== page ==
Sunday, March 11, 2018

Douglas Messerli | on Rodgers' and Hammerstein's song from South Pacific, "Some Enchanted Evening," part of My Favorite Musical Theater Songs


“Some Enchanted Evening”

Composers: Richard Rodgers and Oscar Hammerstein II
Performer: Ezio Pinza, 1949 (Original cast recording)
Composers: Richard Rodgers and Oscar Hammerstein II
Performer: Frank Sinatra, 1949
Composers: Richard Rodgers and Oscar Hammerstein II
Performers: Mary Martin and Ezio Pinza
Composers: Richard Rodgers and Oscar Hammerstein II
Performer: Paul Robeson
Composers: Richard Rodgers and Oscar Hammerstein II
Performer: Perry Como
Composers: Richard Rodgers and Oscar Hammerstein II
Performers: Giorgio Tozzi (sung by Rossano Brazzi) and Mitzi Gaynor, (film version) 1958
Composers: Richard Rodgers and Oscar Hammerstein II
Performer: Jane Olivor, 1979
Composers: Richard Rodgers and Oscar Hammerstein II
Performer: Barbra Streisand
https://www.youtube.com/watch?v=my0wluaE_io
Composers: Richard Rodgers and Oscar Hammerstein II
Performer: Rossano Brazzi, late 1980s
Composers: Richard Rodgers and Oscar Hammerstein II
Performers: Paulo Szot and Kelli O’Hara, 2008
Composers: Richard Rodgers and Oscar Hammerstein II
Performer: Placido Domingo, 2011
Composers: Richard Rodgers and Oscar Hammerstein II
Performer: Michael Feinstein, 2014
Composers: Richard Rodgers and Oscar Hammerstein II
Performer: Jackie Evancho

I started this morning feeling, as Charles Bernstein and I have often expressed our reactions to Rodgers and Hammerstein works, a bit surgery. Mary Martin and Ezio Pinza are after all the very definition of those words, despite their incredible talents. And they were the original creators of the musical versions of Rodger’s and Hammerstein’s memorable song “Some Enchanted Evening,” a song I knew I must include in this short anthology. It is a major song in the American musical song book, as musicologists such as Michael Feinstein have described it. And, of course, its soaring and darker turns make that song one of the best of all musical theater songs.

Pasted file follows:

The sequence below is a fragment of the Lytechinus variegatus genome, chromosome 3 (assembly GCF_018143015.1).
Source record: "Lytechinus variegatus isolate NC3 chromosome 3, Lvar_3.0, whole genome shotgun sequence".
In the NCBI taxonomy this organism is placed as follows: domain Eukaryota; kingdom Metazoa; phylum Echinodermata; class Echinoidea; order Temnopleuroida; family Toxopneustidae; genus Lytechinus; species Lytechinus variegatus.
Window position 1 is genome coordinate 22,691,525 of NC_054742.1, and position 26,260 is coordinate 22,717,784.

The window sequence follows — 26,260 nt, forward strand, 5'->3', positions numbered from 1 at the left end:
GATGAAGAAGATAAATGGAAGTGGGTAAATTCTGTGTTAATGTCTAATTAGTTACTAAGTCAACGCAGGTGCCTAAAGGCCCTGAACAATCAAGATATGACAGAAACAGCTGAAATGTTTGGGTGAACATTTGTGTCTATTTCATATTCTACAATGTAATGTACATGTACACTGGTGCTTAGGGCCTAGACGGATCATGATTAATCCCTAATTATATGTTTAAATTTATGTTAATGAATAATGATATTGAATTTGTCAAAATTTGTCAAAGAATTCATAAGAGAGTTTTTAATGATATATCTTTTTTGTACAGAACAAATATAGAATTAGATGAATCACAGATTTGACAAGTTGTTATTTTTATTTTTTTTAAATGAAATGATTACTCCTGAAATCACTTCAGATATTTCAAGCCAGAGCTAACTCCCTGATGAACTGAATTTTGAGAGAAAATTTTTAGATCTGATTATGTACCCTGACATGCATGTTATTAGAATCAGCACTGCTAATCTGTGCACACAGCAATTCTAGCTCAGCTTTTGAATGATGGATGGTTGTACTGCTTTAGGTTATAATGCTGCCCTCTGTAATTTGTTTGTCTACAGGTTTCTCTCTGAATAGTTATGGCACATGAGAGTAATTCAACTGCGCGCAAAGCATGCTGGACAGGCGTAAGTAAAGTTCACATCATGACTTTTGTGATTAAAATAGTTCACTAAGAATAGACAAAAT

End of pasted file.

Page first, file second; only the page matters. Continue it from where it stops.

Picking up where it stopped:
The problem is, as I perceive it, is that the original and movie version determined to use great operatic voices to give the role more credence. Ezio Pinza, was in fact, a kind of marvel, his strong baritone/bass voice rumbling us into belief in the character, and in the movie version Rossano Brazzi (pretending to be the voice of the handsome Giorgio Tozzi) convinced us of the magical love that the character finds in encountering his would-be Arkansas “hick.”
      But, ultimately, the soaring, swirling and falling musical operatic voices, which also included Paul Robeson, Placido Domingo, and other operatic singers are possibly not the best expressions of Rodgers’ musical compositions. The women performers, such as Barbra Streisand, Jane Olivor, and Jackie Evancho, really do the song more justice, and tear on the heart. Gay singer Michael Feinstein, in his cabaret style, does well by it—although, once more, like my criticism of David Bowie’s version of Moon of Alabama, I wish he had been able to change the “she” to “he” in order to more truly be honest to the somewhat “gay-laced” lyrics, all about meeting a stranger in a crowded bar and falling immediately in love. Hammerstein was probably one of the most straight-laced lyricists who ever composed for American musical theater, but he evidently admired his gay student, Stephen Sondheim, and, he became Rodgers’ lyricist after the death of the very gay lyricist-partner with Rodgers, Lorenz Hart.
      South Pacific, as I have written in these volumes before, is heavily infused with a gay sensibility; it is, after all, a world where young, sexually desirous men were completely isolated from women in a place of utter sensuality. But I never before realized how deeply Hammerstein had embedded that world into the gay possibilities until I thought deeply about this very straight love song. It might almost be spoken of as a gay anthem to the old-time gay bars, where suddenly you meet someone and, hopefully/possibly, fall in love:

Who can explain it?
Who can tell you why?
Fools give you reasons
Wise men never try.

    Of course, love is always like that; but isn’t this what transgressive love is all about? An “enchanted evening” even seems to be a magical carpet of a gay love affair, not a heterosexual romance, particularly given the fact that the romancer already has two children. No wonder Nellie Forbush is all aghast! She’s an American bigot not at all ready to meet a romancer of the type of the Frenchman, Emile De Becque. But it’s a let’s pretend world, much like Hammerstein’s early Show Boat and his later Rodgers’ collaboration, Carousel, deeply involved with imaginary relationships. If you can just move beyond the sugar, there’s something deeply destructive about these heterosexual love songs. They’re all pretense. “Maybe,” they say, “perhaps,” we might fall in love. I think I might even be able to get you a “surrey with the fringe on top.”
     And that beautiful little girl in the photo above, one of De Becque's children, is our friend Candance Lee, who also performed as one of Yul Brynner's endless children in The King and I

Los Angeles, March 11, 2018
Reprinted from USTheater, Opera, and Performance (March 2018).


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